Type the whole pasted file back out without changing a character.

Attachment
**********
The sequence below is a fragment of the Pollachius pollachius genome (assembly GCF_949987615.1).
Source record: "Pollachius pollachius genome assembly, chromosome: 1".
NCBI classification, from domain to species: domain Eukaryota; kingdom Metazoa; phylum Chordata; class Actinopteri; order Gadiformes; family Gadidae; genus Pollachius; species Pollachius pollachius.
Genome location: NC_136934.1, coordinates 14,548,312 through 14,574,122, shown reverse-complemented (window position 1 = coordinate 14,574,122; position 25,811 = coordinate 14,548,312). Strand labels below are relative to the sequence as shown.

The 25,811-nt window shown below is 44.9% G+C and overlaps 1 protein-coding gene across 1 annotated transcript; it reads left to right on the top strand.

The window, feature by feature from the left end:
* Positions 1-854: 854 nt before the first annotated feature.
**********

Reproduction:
The sequence below is a fragment of the Pollachius pollachius genome (assembly GCF_949987615.1).
Source record: "Pollachius pollachius genome assembly, chromosome: 1".
NCBI classification, from domain to species: domain Eukaryota; kingdom Metazoa; phylum Chordata; class Actinopteri; order Gadiformes; family Gadidae; genus Pollachius; species Pollachius pollachius.
Genome location: NC_136934.1, coordinates 14,548,312 through 14,574,122, shown reverse-complemented (window position 1 = coordinate 14,574,122; position 25,811 = coordinate 14,548,312). Strand labels below are relative to the sequence as shown.

The 25,811-nt window shown below is 44.9% G+C and overlaps 1 protein-coding gene across 1 annotated transcript; it reads left to right on the top strand.

The window, feature by feature from the left end:
* Positions 1-854: 854 nt before the first annotated feature.